71.6% of the respondents found their rooms satisfying. However, about 17% found their rooms small and cramped. 64% were satisfied with quality of mess food. 18.6% detested the food being served at mess. 1 respondent conceded that they liked the food a lot.
128 respondents (79%) feel that the consumption and circulation of narcotics deserves disciplinary action.
Surprisingly, from the options given, the offence second to most deserving of DisCo was plagiarism in exams/assignments (38.3%).
Also, only 13% of respondents feel sanctioning/requesting proxy attendance deserves disciplinary action.
Unsurprisingly, a majority of the respondents (63.3%) feel despondent with regards to elections in the institute, conceding that they are ridden with regional and linguistic bias. An overwhelming majority of respondents (81%) gave the inter-hostel rivalries and associated culture a score below 3 (out of 5). This trend continues with a majority of respondents rating their enthusiasm for LitSoc and TechSoc (44.7% and 47.6% respectively) at a dismal 1/5. On average, there is a slightly higher enthusiasm for LitSoc over TechSoc among the respondents. Enthusiasm for Schroeter, however, takes a stark departure from LitSoc and TechSoc. Only 34.9% of respondents rate it at 1/5 whereas a whopping 17.2% rate it 5/5. These statistics seem to be in tune with the present inter-hostel culture in the institute.
63.2% respondents voted regularly in institute elections. Of these, 39% never studied the candidature of the nominees. For the next question, 63.3% candidates responded that elections are ridden with regional and linguistic biases. This could mean the following: regular voters are either part of the regional group dominating the elections, or those who make random votes or vote based on hearsay. 12.6% respondents revealed themselves to be indifferent towards the system, while 8.7% responded that it would be better to eradicate the system entirely than to continue with the current setup.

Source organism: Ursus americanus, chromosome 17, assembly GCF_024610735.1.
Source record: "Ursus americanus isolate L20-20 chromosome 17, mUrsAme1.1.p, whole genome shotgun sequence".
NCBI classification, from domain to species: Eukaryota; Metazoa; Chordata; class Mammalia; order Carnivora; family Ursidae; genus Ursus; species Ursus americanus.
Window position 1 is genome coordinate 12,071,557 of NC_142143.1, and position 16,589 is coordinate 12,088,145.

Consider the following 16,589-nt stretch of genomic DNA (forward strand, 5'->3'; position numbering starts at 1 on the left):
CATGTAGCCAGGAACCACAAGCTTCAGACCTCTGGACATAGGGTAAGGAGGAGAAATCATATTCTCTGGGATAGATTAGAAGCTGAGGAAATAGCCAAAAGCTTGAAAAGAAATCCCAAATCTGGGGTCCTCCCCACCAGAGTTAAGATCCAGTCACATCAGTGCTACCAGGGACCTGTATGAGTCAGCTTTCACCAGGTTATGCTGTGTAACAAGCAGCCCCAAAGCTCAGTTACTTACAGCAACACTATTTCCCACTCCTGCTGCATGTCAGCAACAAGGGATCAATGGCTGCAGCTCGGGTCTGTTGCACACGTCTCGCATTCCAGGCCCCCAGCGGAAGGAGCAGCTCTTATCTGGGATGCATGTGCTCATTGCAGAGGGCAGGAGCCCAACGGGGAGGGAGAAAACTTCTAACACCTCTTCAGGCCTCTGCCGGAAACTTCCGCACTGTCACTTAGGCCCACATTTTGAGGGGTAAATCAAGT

When asked how easily students were able to voice concerns that warranted the attention of authorities, most respondents gave an average score. Very few people (8.5%) found themselves freely able to voice concerns. This might be stemming from the manner in which student representatives are being elected.
Part 4: Career
Many respondents conceded that they were moderate to well aware of the career opportunities they had as an IITian. Despite this, many people are unsure about what they will be doing 5 years down the line. Currently, most popular options are higher studies/research or engineering in industry.
Several respondents conceded that they had time to go through the opportunities they had as an IITian, with a significant number of them saying they didn’t utilize the time.